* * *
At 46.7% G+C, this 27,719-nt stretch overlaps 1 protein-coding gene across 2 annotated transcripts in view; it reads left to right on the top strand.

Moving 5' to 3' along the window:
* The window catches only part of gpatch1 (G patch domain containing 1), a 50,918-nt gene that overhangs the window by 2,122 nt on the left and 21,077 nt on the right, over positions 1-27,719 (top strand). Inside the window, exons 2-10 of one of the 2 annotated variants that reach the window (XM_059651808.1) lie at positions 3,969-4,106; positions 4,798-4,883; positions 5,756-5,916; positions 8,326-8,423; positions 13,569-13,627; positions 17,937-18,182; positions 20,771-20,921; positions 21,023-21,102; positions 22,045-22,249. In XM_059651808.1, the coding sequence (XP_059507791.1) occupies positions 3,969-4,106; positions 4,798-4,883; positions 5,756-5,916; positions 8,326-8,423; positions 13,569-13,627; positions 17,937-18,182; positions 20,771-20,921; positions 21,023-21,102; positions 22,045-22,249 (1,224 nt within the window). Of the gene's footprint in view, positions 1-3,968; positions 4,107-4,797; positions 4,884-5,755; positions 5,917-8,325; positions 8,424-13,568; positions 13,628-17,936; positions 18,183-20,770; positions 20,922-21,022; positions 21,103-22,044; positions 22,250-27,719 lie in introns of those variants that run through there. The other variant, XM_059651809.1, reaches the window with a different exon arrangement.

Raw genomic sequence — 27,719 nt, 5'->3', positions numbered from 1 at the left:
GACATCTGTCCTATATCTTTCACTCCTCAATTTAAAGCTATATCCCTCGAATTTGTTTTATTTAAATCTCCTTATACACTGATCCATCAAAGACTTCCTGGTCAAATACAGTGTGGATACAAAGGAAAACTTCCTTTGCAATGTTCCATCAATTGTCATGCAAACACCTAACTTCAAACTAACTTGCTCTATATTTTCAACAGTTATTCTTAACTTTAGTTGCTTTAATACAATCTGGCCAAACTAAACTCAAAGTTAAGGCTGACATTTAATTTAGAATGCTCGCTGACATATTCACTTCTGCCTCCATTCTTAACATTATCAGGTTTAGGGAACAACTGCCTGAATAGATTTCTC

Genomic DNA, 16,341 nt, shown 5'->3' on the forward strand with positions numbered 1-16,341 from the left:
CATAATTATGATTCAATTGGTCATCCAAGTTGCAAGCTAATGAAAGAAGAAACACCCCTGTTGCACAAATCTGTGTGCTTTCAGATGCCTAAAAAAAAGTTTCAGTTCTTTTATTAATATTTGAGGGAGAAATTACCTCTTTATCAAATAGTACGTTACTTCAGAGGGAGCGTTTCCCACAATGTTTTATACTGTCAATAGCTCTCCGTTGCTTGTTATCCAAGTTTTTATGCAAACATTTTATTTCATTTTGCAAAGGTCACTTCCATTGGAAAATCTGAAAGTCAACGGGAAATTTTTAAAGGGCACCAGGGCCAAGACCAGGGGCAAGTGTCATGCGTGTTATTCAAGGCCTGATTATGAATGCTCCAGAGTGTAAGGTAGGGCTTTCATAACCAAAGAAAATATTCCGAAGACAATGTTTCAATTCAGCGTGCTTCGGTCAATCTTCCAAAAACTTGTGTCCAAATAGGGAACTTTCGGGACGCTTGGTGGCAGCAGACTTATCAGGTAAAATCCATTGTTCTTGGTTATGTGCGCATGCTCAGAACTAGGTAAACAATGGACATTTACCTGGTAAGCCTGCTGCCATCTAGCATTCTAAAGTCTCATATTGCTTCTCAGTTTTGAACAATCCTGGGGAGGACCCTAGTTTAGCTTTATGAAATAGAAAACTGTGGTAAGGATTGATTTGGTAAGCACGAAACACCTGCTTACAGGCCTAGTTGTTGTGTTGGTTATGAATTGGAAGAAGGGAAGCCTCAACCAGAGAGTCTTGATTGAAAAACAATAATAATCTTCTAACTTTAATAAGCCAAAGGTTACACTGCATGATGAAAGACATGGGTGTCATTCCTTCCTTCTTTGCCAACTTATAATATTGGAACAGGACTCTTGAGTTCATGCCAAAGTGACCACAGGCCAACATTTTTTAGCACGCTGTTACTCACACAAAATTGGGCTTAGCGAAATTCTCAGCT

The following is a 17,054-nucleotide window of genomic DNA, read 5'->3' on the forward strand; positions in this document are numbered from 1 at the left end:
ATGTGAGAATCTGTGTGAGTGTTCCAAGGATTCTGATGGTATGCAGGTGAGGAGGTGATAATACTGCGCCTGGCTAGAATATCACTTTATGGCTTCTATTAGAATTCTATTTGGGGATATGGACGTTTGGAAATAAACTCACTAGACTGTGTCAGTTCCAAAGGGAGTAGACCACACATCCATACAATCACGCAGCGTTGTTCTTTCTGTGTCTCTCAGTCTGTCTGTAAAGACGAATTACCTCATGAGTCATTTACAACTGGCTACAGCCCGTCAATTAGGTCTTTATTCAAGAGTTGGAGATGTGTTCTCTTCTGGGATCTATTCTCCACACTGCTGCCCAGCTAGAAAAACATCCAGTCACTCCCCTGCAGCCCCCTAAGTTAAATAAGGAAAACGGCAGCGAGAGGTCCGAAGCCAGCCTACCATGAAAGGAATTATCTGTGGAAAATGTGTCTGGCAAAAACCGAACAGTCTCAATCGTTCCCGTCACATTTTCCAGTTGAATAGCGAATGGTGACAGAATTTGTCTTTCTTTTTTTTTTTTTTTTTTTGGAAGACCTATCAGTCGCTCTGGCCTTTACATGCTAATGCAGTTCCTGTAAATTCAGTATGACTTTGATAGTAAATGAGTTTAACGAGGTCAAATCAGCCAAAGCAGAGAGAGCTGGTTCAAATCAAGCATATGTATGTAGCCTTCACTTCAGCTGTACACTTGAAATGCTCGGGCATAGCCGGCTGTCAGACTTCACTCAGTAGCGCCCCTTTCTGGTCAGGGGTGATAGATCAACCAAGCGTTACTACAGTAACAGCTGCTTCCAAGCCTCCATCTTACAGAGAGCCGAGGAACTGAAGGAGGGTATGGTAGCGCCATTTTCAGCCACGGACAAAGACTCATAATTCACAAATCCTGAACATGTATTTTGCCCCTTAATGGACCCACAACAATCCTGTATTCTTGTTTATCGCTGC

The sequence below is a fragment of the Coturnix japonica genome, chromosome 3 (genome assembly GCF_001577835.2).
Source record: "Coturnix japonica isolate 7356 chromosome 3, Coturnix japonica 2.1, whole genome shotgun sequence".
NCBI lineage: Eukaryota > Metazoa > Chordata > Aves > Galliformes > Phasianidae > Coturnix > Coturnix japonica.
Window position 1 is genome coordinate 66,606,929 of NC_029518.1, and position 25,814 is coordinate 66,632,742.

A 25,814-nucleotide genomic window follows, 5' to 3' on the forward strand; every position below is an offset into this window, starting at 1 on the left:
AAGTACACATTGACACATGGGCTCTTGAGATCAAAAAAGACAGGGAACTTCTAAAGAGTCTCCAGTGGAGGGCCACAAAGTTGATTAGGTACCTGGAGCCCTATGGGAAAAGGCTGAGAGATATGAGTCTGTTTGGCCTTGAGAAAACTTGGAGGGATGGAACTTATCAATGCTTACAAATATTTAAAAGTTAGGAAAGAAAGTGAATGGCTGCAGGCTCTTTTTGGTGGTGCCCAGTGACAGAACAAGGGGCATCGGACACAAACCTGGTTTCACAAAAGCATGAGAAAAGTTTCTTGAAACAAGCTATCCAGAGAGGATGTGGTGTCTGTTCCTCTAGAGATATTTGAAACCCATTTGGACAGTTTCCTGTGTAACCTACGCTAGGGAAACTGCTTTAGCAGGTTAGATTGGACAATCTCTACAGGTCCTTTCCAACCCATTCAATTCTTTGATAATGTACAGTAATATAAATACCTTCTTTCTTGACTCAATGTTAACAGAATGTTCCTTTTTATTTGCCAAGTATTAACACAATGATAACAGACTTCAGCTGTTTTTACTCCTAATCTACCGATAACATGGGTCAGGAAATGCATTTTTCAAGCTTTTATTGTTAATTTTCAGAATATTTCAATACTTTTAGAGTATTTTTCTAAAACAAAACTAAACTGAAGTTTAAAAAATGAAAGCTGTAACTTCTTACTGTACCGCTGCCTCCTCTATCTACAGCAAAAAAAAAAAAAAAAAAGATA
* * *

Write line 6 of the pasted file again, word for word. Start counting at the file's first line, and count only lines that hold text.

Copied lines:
Genomic DNA, 16,341 nt, shown 5'->3' on the forward strand with positions numbered 1-16,341 from the left: